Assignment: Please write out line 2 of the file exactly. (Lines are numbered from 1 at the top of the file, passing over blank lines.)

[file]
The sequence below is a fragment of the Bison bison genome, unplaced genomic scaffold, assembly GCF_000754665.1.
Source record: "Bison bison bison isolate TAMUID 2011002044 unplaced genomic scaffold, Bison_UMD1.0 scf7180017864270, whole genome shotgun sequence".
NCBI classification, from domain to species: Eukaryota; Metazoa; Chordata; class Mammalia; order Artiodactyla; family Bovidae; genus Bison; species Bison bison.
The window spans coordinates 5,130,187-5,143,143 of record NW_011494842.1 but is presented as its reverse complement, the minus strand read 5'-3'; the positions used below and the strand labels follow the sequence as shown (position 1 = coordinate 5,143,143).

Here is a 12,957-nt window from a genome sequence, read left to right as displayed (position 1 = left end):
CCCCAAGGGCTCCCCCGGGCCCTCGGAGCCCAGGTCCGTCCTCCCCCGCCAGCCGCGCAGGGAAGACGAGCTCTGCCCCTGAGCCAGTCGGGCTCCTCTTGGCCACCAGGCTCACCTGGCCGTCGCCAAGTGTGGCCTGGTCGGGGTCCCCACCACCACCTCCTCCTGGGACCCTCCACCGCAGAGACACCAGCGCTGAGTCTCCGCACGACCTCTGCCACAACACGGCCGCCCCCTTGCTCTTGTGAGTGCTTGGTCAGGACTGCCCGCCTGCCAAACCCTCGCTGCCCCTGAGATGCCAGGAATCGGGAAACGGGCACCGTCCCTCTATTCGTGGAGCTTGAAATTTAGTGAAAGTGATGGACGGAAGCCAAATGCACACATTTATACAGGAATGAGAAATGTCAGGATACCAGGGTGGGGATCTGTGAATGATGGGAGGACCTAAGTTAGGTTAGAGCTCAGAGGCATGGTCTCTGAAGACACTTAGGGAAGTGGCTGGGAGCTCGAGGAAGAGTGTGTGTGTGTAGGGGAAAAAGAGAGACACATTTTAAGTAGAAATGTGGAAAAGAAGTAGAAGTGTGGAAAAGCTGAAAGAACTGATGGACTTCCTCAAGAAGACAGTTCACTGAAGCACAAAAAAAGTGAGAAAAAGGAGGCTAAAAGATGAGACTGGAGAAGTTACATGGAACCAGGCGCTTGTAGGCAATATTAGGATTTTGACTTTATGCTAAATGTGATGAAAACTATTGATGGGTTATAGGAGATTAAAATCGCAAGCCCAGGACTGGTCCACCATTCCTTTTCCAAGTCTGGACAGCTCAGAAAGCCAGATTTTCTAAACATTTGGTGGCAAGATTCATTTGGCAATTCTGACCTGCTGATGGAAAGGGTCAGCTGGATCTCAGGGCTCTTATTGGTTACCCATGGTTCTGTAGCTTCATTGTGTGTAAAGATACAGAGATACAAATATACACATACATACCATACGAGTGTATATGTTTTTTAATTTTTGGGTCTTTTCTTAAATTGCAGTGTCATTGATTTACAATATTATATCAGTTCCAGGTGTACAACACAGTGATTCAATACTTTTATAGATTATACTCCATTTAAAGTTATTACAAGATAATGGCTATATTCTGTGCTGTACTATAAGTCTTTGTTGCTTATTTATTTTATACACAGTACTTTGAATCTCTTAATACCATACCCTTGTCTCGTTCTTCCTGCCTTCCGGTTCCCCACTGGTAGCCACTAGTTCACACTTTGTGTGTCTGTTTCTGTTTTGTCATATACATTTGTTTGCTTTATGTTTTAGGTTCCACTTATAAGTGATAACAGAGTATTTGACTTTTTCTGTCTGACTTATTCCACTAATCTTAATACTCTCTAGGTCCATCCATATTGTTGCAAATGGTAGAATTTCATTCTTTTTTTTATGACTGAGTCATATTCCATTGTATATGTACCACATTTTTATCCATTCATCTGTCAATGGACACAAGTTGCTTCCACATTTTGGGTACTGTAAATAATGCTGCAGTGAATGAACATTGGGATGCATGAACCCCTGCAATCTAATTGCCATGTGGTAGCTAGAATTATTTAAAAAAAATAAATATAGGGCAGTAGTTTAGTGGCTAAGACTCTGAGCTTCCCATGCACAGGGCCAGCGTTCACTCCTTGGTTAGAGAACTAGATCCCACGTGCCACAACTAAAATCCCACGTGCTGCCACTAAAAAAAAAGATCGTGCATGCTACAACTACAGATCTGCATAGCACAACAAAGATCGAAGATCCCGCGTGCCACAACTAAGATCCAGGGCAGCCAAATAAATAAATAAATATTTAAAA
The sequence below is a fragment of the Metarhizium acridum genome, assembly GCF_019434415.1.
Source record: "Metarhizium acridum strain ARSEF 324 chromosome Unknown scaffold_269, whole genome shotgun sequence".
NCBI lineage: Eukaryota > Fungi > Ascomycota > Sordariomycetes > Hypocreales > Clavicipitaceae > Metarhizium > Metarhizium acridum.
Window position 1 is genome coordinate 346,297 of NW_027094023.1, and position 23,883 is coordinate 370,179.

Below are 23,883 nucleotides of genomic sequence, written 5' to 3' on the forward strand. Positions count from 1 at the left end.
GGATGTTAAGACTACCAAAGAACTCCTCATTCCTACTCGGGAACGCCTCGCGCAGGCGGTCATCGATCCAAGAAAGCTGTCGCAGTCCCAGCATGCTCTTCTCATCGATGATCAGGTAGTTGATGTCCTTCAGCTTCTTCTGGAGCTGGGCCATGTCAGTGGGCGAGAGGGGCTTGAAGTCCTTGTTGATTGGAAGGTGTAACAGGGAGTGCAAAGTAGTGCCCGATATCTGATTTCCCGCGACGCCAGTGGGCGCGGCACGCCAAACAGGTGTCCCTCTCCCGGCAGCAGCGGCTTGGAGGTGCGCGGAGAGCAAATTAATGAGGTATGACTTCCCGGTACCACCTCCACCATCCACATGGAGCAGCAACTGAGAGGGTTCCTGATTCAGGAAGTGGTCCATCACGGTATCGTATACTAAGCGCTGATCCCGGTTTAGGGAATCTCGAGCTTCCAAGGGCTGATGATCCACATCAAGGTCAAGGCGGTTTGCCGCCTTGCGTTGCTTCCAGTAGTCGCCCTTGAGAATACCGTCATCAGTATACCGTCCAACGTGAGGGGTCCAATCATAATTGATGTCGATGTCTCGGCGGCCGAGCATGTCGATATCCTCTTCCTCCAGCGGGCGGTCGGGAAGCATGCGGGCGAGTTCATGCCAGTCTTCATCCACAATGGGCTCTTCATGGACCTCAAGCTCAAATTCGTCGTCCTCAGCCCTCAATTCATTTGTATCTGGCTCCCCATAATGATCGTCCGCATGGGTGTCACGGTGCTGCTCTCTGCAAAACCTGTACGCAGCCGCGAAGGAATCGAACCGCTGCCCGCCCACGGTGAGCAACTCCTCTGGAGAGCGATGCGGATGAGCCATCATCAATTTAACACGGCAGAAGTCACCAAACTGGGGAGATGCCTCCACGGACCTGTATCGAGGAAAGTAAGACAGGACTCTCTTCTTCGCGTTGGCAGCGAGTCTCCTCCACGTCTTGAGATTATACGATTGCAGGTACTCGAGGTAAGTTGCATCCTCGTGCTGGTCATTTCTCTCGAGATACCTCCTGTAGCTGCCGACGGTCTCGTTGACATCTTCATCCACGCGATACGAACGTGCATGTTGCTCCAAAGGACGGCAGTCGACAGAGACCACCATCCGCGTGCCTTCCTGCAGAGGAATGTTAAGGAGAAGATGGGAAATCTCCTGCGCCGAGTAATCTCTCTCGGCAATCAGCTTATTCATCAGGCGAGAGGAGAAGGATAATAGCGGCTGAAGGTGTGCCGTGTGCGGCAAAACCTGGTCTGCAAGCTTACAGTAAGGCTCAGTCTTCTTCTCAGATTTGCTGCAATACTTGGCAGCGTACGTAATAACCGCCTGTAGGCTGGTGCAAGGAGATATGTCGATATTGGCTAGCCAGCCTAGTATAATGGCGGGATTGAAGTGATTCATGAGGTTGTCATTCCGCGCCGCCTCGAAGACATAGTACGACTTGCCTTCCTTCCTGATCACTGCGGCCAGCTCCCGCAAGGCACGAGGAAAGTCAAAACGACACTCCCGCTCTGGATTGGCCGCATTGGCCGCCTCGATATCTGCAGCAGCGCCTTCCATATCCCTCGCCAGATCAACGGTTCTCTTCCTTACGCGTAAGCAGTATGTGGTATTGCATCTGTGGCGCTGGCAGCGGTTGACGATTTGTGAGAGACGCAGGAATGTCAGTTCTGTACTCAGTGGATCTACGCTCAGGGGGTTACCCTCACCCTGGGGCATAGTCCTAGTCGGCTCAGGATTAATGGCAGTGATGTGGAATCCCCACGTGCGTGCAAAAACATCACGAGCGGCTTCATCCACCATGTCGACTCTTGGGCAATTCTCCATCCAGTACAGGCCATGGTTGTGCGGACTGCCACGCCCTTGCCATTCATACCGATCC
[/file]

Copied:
Source record: "Bison bison bison isolate TAMUID 2011002044 unplaced genomic scaffold, Bison_UMD1.0 scf7180017864270, whole genome shotgun sequence".